One year ago I was living in North Carolina. I slept above a bakery, almost above the wood fired oven, in a small twin bed that I actually often miss now. My window looked out at the chimney from the oven. Some nights we would light the fire before we went to bed and my room would pick up the light scent of smoke, not strong and abrasive like a camp fire but soft, sweet, and earthy. It made my small room feel like a home, a cozy reprieve. I fell in love in that bakery, by that patch of nettles, by the river, in that kitchen that overlooked the little garden. I was there for three months but it felt like an eternal spring. Everything was blooming.
It’s not that things move at a different pace there, it’s that we moved at a different pace there. I resigned to the rhythms of the space. We picked up sticks for kindling and mopped the floors, fed the starter, made the lunches. I embraced the rhythm, the motions, the measures, the makings of days that slowly pass but quickly stacked together in my rear view mirror. I fell for that time in my life pretty hard and I look back at it now with rose colored glasses.
The processes I started there are ones I still hold onto. I set an intention to learn the in’s and out’s of whole grain sourdough focaccia and a year later I can say I’m still learning with each pan I make. Sometimes they’re topped, sometimes left plain with a sprinkle of seeds and some crunchy salt, destined to be a slab sandwich.
Part of my rhythm was making lunch for Tara’s baking workshops (they’re so much more than that). The salads disguised as focaccia sandwiches were my favorite to make, and even as that May melted into summer it still stuck with me as an endless spring. I think this sandwich matches that time pretty well: fresh and bright and full of all things young and new.
If you have some focaccia lying around you could set this sandwich up right there. If you have a roll or sliced bread, that will do too.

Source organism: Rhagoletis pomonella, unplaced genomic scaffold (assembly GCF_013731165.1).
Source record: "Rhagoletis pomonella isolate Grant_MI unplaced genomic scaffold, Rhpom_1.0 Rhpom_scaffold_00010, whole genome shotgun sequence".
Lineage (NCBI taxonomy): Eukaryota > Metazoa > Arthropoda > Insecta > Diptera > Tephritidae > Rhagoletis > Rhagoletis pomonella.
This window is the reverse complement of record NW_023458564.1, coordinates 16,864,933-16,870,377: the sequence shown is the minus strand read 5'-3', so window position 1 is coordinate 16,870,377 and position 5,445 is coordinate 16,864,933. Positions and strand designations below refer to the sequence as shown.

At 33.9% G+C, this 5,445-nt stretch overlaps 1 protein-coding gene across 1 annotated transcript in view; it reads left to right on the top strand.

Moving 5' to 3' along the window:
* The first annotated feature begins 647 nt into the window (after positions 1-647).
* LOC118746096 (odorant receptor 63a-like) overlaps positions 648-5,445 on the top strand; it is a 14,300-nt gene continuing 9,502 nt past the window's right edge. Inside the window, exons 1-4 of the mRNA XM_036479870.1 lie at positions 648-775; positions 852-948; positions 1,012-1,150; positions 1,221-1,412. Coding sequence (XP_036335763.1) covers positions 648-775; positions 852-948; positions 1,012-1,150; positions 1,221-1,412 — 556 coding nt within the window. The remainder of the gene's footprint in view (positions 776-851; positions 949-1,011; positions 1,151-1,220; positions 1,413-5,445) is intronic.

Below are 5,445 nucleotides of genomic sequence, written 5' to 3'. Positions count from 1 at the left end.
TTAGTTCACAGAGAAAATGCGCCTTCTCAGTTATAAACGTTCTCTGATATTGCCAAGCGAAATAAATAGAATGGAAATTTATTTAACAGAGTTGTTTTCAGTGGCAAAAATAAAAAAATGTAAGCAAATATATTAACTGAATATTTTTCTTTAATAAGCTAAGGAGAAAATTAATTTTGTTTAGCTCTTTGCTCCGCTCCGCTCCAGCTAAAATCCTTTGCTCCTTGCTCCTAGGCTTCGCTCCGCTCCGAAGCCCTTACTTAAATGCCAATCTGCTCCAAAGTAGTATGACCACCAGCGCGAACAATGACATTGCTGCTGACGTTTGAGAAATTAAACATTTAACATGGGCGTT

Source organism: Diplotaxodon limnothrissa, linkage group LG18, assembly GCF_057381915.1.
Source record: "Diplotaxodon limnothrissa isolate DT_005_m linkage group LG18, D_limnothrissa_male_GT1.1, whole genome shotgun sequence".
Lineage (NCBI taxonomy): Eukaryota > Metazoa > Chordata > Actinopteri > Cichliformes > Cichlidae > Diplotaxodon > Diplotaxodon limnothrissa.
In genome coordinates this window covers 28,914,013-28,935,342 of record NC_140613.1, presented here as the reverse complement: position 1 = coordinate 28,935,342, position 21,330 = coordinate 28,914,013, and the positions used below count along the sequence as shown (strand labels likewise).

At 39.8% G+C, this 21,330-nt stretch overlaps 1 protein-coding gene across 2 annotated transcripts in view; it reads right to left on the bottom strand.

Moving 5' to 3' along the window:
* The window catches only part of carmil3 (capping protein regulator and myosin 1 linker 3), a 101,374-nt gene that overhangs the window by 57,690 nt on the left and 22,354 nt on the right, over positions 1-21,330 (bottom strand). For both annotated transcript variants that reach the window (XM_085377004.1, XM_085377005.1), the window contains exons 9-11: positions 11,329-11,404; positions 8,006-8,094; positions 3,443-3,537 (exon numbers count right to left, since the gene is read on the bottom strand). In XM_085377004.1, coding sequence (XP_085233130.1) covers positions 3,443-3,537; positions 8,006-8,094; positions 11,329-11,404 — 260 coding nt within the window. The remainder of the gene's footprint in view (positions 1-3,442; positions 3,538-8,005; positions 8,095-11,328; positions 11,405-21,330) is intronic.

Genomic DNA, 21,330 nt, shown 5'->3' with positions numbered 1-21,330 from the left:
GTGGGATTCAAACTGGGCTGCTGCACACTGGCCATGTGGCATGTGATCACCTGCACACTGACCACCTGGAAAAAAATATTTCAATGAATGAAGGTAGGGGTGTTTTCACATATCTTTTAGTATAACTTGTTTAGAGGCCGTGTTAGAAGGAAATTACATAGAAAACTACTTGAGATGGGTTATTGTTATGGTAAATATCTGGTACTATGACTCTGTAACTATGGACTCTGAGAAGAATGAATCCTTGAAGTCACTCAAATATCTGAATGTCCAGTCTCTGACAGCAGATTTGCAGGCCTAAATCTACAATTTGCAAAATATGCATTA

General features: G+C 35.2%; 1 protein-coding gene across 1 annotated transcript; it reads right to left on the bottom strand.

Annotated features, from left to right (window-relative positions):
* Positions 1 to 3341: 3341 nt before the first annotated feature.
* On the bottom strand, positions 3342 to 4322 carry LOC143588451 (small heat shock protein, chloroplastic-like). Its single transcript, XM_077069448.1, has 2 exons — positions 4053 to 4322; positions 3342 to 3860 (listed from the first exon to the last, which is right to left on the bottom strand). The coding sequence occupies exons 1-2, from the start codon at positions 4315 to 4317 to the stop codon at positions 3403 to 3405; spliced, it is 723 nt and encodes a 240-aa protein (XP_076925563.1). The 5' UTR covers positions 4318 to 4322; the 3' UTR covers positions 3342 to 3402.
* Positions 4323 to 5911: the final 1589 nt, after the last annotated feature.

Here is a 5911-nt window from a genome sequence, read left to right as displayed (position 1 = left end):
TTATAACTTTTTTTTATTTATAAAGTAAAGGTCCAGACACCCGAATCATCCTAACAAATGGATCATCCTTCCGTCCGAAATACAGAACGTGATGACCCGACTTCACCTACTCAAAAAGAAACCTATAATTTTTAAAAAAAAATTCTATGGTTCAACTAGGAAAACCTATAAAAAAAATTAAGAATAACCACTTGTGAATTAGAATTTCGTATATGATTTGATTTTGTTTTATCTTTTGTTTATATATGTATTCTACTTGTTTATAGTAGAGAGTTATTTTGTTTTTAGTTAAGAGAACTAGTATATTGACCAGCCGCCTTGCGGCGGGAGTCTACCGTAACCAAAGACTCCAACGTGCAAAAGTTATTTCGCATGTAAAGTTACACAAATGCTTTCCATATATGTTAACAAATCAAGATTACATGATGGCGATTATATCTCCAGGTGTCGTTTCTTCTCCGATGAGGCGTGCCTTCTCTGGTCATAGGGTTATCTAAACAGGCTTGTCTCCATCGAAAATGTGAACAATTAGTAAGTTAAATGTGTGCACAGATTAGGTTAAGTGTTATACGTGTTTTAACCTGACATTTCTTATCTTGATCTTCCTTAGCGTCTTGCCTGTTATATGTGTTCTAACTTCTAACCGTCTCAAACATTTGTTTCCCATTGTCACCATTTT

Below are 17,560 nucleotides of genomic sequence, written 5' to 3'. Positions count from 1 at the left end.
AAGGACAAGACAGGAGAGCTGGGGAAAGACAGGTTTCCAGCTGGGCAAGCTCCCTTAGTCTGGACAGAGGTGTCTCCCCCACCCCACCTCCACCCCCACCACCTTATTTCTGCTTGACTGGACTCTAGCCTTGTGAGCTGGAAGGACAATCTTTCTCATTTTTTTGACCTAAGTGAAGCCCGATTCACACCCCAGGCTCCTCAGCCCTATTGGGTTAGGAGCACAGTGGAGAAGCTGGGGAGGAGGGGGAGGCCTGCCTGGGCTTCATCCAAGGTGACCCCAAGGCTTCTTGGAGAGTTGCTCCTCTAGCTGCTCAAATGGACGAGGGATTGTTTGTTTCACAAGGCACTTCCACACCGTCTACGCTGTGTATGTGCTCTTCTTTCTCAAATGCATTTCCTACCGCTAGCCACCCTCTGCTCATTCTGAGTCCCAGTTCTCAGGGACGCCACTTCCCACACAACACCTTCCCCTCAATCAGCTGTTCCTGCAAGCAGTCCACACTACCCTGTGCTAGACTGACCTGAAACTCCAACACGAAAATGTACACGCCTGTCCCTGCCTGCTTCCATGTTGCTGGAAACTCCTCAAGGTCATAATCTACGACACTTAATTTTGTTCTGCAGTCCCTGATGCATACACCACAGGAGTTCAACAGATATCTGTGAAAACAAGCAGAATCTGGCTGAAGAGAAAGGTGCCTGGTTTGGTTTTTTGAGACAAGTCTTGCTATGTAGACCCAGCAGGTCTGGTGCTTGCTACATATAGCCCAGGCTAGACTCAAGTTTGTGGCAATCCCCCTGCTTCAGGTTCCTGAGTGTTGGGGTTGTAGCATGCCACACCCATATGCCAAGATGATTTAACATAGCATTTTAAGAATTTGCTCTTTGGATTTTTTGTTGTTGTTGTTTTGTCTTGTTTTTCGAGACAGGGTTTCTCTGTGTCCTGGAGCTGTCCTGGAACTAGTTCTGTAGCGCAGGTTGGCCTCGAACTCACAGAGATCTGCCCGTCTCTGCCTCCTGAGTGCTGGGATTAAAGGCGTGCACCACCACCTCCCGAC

There are no set quantities for this sandwich because you can use as much as you’d like but for one sandwich I’d recommend:
2 tablespoons green sauce
2 eggs, sliced (they will be messy, it’d a good thing)
2 tablespoons oily roasted spring onions (make the entire bunch, or two, keep in the fridge in a jar with oil and use in pasta salads, salad dressings, on sandwiches…)
1/4 head of fennel or a handful or thin slices
1/2 cup chopped asparagus
lots of black pepper, a generous sprinkling of salt
Tossed in oil and roasted whole at 425
Chopped up and covered in oil in small jar
Soft boiled eggs
Fennel, thinly shaved on a mandolin
Asparagus, roasted and cut in thirds (toss in oil, roast at 425 until softened and browned)
Salt & black pepper
Spread the spring onions on one side and the green sauce on the other. Top the green sauce side with the sliced eggs, asparagus, and then fennel. Drizzle with olive oil and top with salt and pepper. Close the sandwich, cut in half (or not).
Jammy (Soft-Boiled) Eggs
Bring a pot of water to a boil. You want plenty of room so the eggs are not touching, and are fully surrounded by the water. You can use a small pot for 1-3 eggs and something larger for any more.
Turn down slightly to a soft boil / simmer.
Carefully lower in the eggs with a large spoon. Set a 6 minute timer. Set it for 7 mins if you’re doing more than 4 eggs.
While they're boiling, fill a large bowl with cold water and ice.
When the timer goes off, remove the eggs and immediately place in the ice bath. This stops the cooking so the yolks don't overcook.
Let cool for a few mins, then peel and eat! If you're having trouble peeling the shell, try it under cold running water in the sink.